Scoliosis Treatment Near Fruitville, FL

Scoliosis Treatment Near Fruitville, FL

Scoliosis can cause chronic pain in the spine and is often uncomfortable to deal with. That is why at Ramos Center we offer treatments to help combat the signs and symptoms associated with this condition. Request an appointment with our clinic or call our office for more information on treatments that are available to you!

Scoliosis Treatment Near Fruitville, FL
Scoliosis Treatment Near Fruitville, FL

Scoliosis is the abnormal curvature of the spine, typically a lateral curve. While the spine is naturally curved inward in three positions in the neck, upper back and lower back when the spine curves to the side, it is atypical and can cause complications.

Can you fix scoliosis?

While there is no definitive cure for scoliosis, it is possible to manage the situation and prevent its progression. It is best to be proactive, as starting treatment right away is better than passively monitoring the curves’ progression. If a treatment approach is successful in reducing the lateral curve of the spine but prevents someone from their normal activities, like sports, the treatment would not be seen as a success. The goal is to reduce the curve AND contribute to improving their quality of life.

What exercises are good for scoliosis?

Below are a few exercises to help with the symptoms of scoliosis. The exercises are divided into the different regions of the back.

Thoracic Scoliosis – Thoracic scoliosis refers to a lateral deformity within the middle (thoracic) portion of the spine, which is the most common location for a spinal curvature abnormality. Thoracic scoliosis is usually related to a deformity of the ribcage as well as the spine, which may have ramifications on shoulder elevation, transverse trunk mobility and, in severe cases, breathing.

Lattisimus dorsi

  • Lie on your side with one arm outstretched on a roller placed just above armpit.
  • To lengthen the latissimus dorsi, point the thumb up.
  • Apply a light amount of pressure with minimal movement over the length of the lattisimus dorsi
  • If a knot or tender location is found, stop movement and rest in that position until pain subsides and release is achieved.

Trapezius/Rhomboid/Posterior Deltoid

  • Place a ball between the wall and the upper part of the trapezius (trap).
  • Slightly turn away from the wall.
  • You will roll back on the ball throughout the upper and mid trapezius, working it toward the posterior deltoid and then between the scapula and spine until knots or tender spots are found.
  • Lift arm straight out and continue to apply pressure on the tender location.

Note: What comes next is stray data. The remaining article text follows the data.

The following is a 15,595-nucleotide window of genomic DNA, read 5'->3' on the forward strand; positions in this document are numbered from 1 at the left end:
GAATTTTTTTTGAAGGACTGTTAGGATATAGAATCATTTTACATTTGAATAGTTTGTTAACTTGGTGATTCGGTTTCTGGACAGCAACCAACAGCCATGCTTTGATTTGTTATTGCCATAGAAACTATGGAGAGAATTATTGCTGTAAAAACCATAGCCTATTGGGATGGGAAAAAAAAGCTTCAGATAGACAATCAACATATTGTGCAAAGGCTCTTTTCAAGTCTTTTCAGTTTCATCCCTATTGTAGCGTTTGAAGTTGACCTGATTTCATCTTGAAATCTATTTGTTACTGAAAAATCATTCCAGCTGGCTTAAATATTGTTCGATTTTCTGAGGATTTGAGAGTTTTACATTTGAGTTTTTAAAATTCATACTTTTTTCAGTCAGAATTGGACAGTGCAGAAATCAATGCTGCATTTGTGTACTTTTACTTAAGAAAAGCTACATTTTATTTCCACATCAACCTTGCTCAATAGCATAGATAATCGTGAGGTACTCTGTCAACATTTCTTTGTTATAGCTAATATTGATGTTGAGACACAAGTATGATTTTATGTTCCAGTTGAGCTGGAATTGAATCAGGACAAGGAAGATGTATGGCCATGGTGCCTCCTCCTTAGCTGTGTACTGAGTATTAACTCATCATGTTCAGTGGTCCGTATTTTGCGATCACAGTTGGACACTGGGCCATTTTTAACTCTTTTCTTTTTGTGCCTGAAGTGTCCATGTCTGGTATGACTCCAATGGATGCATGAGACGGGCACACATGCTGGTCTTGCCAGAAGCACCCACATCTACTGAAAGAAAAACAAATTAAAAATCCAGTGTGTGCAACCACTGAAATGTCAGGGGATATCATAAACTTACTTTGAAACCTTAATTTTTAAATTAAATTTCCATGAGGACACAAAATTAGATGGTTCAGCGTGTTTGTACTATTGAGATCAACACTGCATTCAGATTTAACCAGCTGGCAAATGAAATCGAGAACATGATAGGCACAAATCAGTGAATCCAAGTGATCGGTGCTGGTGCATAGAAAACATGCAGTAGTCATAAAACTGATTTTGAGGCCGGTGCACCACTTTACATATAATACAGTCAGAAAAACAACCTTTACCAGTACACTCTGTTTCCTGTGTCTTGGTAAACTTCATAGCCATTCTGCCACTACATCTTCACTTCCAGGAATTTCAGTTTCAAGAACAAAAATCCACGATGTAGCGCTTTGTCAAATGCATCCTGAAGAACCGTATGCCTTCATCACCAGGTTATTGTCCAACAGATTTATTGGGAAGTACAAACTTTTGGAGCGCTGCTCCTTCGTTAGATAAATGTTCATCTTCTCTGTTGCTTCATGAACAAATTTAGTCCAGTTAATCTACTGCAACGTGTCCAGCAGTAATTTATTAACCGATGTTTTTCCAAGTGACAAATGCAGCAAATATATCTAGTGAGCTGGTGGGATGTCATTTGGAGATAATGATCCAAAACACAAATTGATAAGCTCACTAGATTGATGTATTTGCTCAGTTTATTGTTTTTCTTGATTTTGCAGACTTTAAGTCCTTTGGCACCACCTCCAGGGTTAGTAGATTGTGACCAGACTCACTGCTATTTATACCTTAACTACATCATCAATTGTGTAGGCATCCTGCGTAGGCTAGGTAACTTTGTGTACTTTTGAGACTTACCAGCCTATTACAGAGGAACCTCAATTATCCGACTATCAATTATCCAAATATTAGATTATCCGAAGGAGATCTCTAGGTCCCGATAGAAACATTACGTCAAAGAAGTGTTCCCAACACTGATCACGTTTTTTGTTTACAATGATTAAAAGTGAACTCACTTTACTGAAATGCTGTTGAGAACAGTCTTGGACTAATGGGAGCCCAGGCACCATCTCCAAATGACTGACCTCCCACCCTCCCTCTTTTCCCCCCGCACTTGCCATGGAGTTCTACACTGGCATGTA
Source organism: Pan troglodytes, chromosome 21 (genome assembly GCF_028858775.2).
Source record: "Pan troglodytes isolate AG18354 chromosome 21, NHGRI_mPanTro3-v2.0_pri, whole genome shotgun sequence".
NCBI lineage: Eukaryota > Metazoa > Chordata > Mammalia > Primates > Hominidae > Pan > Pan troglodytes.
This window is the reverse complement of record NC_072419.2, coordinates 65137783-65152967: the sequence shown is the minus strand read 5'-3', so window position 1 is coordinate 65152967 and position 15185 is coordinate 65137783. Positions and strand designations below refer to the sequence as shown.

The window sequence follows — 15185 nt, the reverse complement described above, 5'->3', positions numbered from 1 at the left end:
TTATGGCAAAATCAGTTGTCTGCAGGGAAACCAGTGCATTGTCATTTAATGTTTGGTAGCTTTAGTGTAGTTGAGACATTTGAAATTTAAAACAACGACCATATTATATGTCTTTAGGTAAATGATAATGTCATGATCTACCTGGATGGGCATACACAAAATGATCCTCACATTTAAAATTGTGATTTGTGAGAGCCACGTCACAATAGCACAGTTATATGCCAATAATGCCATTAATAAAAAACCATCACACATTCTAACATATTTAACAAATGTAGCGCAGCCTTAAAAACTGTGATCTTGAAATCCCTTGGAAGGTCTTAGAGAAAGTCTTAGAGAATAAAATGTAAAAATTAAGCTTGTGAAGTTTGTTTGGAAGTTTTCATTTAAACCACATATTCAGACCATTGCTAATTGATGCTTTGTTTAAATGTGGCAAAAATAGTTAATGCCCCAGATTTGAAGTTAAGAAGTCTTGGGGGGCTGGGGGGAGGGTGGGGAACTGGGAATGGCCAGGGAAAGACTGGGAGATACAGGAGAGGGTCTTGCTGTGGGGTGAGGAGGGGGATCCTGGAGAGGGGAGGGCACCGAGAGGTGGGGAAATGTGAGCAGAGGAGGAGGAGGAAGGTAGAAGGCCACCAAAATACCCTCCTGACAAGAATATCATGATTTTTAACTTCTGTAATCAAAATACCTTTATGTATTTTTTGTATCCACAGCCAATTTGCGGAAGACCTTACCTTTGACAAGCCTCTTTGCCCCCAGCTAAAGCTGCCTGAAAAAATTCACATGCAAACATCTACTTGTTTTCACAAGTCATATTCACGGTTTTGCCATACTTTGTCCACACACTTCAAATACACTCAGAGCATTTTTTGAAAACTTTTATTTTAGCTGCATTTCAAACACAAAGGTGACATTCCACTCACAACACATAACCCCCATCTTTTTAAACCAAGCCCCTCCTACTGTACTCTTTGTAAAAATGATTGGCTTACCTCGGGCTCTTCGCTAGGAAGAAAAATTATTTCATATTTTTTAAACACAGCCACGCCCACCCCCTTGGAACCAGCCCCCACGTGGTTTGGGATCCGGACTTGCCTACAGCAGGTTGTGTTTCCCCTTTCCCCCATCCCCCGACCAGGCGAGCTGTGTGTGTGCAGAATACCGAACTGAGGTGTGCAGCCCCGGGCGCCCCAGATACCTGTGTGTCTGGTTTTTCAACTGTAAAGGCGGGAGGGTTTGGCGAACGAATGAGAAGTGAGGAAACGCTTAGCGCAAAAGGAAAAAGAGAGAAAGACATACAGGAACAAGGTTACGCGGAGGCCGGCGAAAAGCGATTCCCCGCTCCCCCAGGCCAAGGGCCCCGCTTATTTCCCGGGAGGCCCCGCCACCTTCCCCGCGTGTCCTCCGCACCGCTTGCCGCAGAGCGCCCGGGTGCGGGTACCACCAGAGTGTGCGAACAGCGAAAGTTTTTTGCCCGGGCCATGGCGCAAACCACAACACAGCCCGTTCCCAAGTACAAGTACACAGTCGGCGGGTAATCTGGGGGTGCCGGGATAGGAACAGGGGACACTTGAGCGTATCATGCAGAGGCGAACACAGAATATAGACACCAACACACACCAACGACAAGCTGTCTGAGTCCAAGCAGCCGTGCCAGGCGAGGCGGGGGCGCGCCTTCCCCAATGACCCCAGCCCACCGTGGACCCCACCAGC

Lumbar Scoliosis – Lumbar scoliosis refers to a curvature within the lower (lumbar) portion of the spine. Individuals with lumbar scoliosis could also be more likely to exhibit pelvic asymmetry, leg length discrepancies and low-back pain.

Erector Spinae/Serratus Posterior/Multifidus

  • Place a ball between the wall and lower back on the concave side of the spinal curve
  • Slightly turn away from the wall.
  • Roll back on the ball in both vertical and diagonal patterns to deal with several layers of musculature from the L5-T11 portions of the spine.
  • If a knot or tender location is found, stop movement and rest in that position until pain subsides and release is achieved.

Is walking good for scoliosis?

Walking is a great exercise to stretch the back and help with symptoms of scoliosis. Just keep in mind, if you are going to walk or run long distances, it is important to avoid hard surfaces, like sidewalks. Walking on grass is much more advantageous than a hard surface. Additionally, if you work in an office or your work involves sitting for extended periods, it is important to change positions frequently. Take a walk or stretch as much as possible.

What is the best sleeping position for scoliosis?

The best sleeping position for scoliosis is generally with the back flat on the bed, as it supports the natural curvatures of the spine. Alternatively, sleeping on either side with the proper pillow and head support is also a good position, as long as your head is in alignment with the torso, and your torso is in alignment with your pelvis. Sleeping on your stomach is not recommended as it forces the head to one side and twists the spine.

If you or someone you know has scoliosis, come to Ramos Center today! Our kind and compassionate staff are here to help you find relief for your symptoms and provide you with advice on how to best manage your condition. Contact our office today to talk with a member of our specialist team. Visit us online or simply give us a call to book an appointment!

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